The past two years have been nothing short of a whirlwind for me. I had the privilege of helping to create the Data Center practice for a technology startup in Cincinnati, and as a result, I’ve figuratively been drinking from a fire hydrant non stop. In the past two years I’ve learned more about technology than I could have ever imagined, part of which was the fact that what I have learned only scratches the surface of what’s likely in store for me in the rest of my career. I’ve learned that I love networking, blogging, daydreaming, building, and breaking. I’ve had the privilege of working with some really smart people, both at the day job, and on the interwebs with all of you. I know that I will never have enough time in my life to properly thank all those who I’ve been associated with in the past few years.

Because of my role, I had the luxury of learning a lot of different areas, and learning them fast. Unfortunately, goals like the CCIE (a fire that has been raging ever since that day in Washington, DC when I passed my CCNP TSHOOT exam) have had to take a backseat because of the fact that focusing on one area was just not possible.

Last week, I started a new position at a technology services company based out of Texas that, among other things, specializes in Data Center offerings from Cisco and EMC. This was ultimately a pretty tough decision to make, but I believe it will allow me to do a few things a little better.

My new role will allow me to focus specifically on data center networking. This means all the way down to the hypervisor, and all the way up through the core and into the WAN. Among many other things, the last two years have had a lot of virtualization and storage experience. While I will definitely be keeping those skillsets as current as possible, this focus will permit me the ability to more efficiently reach two immediate goals. I made a decision to pursue R/S until I accomplish the CCIE. I still strongly believe that having a Route/Switch skillset serves as the best foundation for nearly all other technical learning, and right now, R/S is the lowest hanging of all the fruit. I will move directly back into the DC track after finishing the CCIE R/S, making my second immediate goal the CCIE DC. I work with technology from both tracks so much, it just makes a lot of sense.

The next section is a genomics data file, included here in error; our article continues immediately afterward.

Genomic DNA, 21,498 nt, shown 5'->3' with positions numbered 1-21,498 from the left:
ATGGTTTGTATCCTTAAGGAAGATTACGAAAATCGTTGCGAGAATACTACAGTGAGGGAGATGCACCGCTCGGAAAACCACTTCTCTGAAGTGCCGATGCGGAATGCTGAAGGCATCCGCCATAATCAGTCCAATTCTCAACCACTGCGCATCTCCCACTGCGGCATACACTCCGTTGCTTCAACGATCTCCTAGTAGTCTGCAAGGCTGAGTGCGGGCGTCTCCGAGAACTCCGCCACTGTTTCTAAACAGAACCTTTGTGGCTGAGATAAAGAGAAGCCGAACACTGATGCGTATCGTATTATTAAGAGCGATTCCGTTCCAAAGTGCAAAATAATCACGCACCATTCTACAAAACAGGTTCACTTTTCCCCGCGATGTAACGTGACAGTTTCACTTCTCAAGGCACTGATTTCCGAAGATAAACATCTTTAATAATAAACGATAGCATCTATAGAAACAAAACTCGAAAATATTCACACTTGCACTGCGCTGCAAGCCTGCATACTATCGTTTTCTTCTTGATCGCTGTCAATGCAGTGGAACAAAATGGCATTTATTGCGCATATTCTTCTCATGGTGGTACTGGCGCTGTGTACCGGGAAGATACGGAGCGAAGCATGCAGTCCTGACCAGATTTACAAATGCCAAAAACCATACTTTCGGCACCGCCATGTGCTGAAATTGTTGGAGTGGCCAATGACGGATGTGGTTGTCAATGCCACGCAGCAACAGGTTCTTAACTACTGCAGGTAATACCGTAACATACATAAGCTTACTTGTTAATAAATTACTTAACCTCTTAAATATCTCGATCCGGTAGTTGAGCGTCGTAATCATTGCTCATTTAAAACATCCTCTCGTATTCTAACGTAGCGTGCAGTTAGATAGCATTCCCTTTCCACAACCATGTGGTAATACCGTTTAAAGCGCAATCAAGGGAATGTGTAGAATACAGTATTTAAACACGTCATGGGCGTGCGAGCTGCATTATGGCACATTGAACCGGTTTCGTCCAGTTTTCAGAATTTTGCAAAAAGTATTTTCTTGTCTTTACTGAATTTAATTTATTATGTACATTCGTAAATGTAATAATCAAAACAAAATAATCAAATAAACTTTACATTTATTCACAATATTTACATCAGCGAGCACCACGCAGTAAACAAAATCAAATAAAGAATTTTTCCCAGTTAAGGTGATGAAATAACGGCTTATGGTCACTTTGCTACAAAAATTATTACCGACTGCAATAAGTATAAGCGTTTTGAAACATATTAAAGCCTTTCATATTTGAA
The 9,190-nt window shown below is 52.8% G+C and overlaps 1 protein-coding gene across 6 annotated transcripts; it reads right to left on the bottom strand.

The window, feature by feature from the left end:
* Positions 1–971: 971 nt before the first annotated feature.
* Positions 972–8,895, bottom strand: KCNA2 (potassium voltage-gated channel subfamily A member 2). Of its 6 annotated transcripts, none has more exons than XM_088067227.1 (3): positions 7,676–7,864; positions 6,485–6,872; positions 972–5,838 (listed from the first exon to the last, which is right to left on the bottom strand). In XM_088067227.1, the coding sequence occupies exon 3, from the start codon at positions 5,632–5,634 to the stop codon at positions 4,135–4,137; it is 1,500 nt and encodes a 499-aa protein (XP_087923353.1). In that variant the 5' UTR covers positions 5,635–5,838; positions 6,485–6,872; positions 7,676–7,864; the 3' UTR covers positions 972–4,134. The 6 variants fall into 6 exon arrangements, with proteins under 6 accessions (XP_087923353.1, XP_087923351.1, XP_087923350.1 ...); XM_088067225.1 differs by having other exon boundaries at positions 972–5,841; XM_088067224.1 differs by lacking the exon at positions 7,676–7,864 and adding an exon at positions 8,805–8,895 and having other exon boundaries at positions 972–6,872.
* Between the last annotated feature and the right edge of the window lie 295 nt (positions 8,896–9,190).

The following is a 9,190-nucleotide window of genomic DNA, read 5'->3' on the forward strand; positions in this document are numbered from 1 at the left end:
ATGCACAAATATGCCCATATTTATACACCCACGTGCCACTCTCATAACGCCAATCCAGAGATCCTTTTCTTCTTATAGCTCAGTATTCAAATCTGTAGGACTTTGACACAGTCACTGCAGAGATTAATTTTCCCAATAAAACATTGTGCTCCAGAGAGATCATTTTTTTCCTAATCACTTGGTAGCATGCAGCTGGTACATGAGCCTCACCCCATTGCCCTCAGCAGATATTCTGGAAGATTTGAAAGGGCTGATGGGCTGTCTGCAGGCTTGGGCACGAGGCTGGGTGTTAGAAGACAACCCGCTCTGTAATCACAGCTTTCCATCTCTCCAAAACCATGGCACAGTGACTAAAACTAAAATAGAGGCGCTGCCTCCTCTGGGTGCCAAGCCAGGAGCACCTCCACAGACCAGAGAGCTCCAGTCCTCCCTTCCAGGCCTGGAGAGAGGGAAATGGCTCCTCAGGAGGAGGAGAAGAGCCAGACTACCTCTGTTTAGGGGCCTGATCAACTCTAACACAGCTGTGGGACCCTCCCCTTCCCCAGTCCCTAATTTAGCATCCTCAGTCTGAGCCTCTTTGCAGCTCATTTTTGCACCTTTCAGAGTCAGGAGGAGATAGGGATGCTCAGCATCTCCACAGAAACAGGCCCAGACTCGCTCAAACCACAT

I will also be utilizing my existing knowledge to help promote a programmable way of doing data center networking. Whether or not this literally means a certain three-letter acronym that I’m sure we’re all pretty tired of hearing about, or a simple script to make life easier for a few people, I believe that this skillset is a big part of tomorrow’s network engineering staff.

In addition, I am planning on dedicating more consistent time to writing - I’ve learned to really truly love it over the past few years, and for some strange reason, you guys keep on reading. I consider myself honored to simply be listed in the same blogroll as some of these other folks, and I remind myself every day that the reason I do it is to pay forward all of the advice and help I’ve received from those who came before me.

I will not be attending Cisco Live this year. In addition to the simple fact that the move is too close to the date, my short term goals will require some pretty severe focus. Undoubtedly, I will tune in online, and I have already been lucky enough to participate in some pretty sweet NDA presentations concerning material I’m sure we’ll all be hearing about at Live this year. So, suffice it to say that I won’t be putting my head in the sand this year, but I do need to make sure my goals have everything they need to succeed.

I’m constantly reminded that the Unified Skillset is not a goal, or an end-state, but a constant, always changing, never ending journey. I was given some great advice not too long ago - “If you’re not getting better, you’re getting worse”. In some ways, my day-to-day will change, but in a big way, this is still pretty much business as usual. I still love technology, I still strive to be better than I was yesterday, and I still try hard to fill the room with people smarter than me.

Thanks to all who have made the past two years what it is for me.

-Matt


Matt Oswalt

Matt Oswalt is an all-around technology nerd, currently focusing on networking, software development, and everything in between. He is at his happiest in front of a keyboard, next to a brewing kettle, or wielding his silo-smashing sledgehammer. He spends his days diving deep into the intersection of networking and software, and likes to blog about his experiences when he comes up for air. You can follow him on Twitter or LinkedIN.